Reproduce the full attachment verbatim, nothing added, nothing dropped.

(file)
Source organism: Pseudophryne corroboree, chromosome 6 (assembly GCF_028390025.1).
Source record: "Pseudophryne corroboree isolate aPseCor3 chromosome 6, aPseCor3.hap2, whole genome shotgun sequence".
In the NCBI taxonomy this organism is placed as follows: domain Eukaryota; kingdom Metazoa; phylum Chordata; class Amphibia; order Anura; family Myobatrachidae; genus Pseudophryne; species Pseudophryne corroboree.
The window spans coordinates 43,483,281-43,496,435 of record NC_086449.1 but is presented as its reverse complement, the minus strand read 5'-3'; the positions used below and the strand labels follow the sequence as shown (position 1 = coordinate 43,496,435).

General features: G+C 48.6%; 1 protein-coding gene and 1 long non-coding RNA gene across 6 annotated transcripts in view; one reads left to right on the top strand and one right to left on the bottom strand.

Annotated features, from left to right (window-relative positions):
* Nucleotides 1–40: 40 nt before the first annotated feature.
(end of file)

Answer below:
Source organism: Pseudophryne corroboree, chromosome 6 (assembly GCF_028390025.1).
Source record: "Pseudophryne corroboree isolate aPseCor3 chromosome 6, aPseCor3.hap2, whole genome shotgun sequence".
In the NCBI taxonomy this organism is placed as follows: domain Eukaryota; kingdom Metazoa; phylum Chordata; class Amphibia; order Anura; family Myobatrachidae; genus Pseudophryne; species Pseudophryne corroboree.
The window spans coordinates 43,483,281-43,496,435 of record NC_086449.1 but is presented as its reverse complement, the minus strand read 5'-3'; the positions used below and the strand labels follow the sequence as shown (position 1 = coordinate 43,496,435).

General features: G+C 48.6%; 1 protein-coding gene and 1 long non-coding RNA gene across 6 annotated transcripts in view; one reads left to right on the top strand and one right to left on the bottom strand.

Annotated features, from left to right (window-relative positions):
* Nucleotides 1–40: 40 nt before the first annotated feature.